Whale Rock is a 0.8-mile moderate trail in Island in the Sky. The trail gains 140 feet as it climbs to the top of a mesa shaped like a whale. From the top of the sandstone dome, you’ll have impressive views of what looks like a flat landscape with part of the canyon deep within. Whale Rock is an uneven rough trail that requires a low level of scrambling skills.
The 1-mile round-trip hike to Upheaval Dome is a great option to see a unique geological formation. Distinct layers of colorful rock where the rock was tilted, folded, and eroded over millions of years lie here. It’s a dramatic formation that is not quite understood but surely plays a role in the geologic history of Canyonlands.
Ranger-led tours run from the spring through the fall in all park districts. Activities range from full moon hikes and stargazing to patio talks and evening programs. Check the calendar online for scheduled programs or stop by the visitor center for more information.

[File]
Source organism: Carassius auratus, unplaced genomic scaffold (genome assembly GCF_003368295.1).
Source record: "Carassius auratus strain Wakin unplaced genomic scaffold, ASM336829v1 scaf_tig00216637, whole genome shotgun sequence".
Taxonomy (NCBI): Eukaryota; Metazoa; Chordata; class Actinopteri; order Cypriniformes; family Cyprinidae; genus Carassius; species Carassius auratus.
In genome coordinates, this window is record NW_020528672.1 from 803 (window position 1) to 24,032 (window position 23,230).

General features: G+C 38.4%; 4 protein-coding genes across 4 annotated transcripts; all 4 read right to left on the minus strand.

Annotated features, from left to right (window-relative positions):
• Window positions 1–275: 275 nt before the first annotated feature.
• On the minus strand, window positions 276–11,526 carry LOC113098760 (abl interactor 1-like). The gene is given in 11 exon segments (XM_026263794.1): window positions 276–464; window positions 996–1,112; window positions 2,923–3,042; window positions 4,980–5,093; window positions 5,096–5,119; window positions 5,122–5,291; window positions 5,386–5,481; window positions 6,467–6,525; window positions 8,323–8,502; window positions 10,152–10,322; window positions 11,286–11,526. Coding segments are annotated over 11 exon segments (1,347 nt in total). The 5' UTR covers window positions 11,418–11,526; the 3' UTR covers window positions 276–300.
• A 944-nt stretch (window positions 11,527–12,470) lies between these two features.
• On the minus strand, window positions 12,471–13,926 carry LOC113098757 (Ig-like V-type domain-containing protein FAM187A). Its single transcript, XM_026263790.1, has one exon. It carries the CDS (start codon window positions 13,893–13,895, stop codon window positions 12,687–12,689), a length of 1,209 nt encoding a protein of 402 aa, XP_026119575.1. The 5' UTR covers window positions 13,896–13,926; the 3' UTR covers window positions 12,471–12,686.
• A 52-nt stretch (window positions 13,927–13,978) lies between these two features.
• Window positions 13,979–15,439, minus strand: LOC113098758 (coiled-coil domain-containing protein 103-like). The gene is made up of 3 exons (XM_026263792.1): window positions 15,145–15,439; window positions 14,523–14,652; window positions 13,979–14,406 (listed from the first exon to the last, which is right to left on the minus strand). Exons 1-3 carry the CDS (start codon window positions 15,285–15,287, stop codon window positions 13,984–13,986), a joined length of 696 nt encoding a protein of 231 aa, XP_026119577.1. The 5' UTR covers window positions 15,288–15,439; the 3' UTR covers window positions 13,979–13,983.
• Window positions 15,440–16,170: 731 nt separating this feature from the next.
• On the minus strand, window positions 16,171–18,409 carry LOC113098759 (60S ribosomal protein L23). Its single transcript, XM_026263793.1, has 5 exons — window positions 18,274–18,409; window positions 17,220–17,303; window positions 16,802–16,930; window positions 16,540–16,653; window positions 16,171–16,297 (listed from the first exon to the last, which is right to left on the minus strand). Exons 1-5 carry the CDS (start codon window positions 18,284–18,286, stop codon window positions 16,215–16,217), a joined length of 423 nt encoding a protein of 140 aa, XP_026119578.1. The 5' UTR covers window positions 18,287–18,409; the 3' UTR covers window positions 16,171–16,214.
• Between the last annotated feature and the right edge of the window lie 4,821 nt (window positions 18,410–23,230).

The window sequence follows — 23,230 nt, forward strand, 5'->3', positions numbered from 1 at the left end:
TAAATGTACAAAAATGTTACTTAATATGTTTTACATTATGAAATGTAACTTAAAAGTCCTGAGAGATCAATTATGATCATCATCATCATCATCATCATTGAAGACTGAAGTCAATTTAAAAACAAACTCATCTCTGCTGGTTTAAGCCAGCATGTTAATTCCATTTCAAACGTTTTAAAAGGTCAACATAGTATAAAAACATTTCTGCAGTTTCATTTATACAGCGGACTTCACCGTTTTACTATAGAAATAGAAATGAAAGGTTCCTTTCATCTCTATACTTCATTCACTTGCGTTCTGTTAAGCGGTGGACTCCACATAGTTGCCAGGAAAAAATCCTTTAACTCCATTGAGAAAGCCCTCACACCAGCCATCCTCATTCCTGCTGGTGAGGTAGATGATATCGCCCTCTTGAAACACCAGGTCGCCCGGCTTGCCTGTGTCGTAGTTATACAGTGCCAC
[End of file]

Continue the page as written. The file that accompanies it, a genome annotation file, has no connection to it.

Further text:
Stargazing is a popular evening activity in Canyonlands National Park because of the remoteness of the park and minimal light pollution. You can see some of the clearest skies in southeastern Utah. Stargazing is best on a clear night around a new moon.
The Maze is the hardest district to access in Canyonlands National Park because it requires days of hiking on backcountry trails or off-roading experience on difficult roads. To explore the Maze by vehicle head into the town of Moab to sign up for an off-roading adventure!
Island in the Sky Campground, also known as Willow Flat, is a 12-site, first-come, first-served, year-round campground in the Island in the Sky District. Sites cost $15 a night and have toilets, picnic tables, and fire rings. There is no potable water. Water is available at the visitor center down the road.
Sites fill up quickly from spring through fall so arrive very early. Chances of snagging a campsite on the weekend are challenging.
The Needles Campground is a first-come, first-served, 26-site campground in the Needles district. Campsites cost $20 a night and have toilets, picnic tables, and fire rings. Water is available seasonally.
Kings Bottom Campground is another first-come, first-served BLM campground just a bit up the Colorado River from Goose Island Campground. It has 21 sites; 11 drive-in, 10 hike-in. There are toilets but no running water.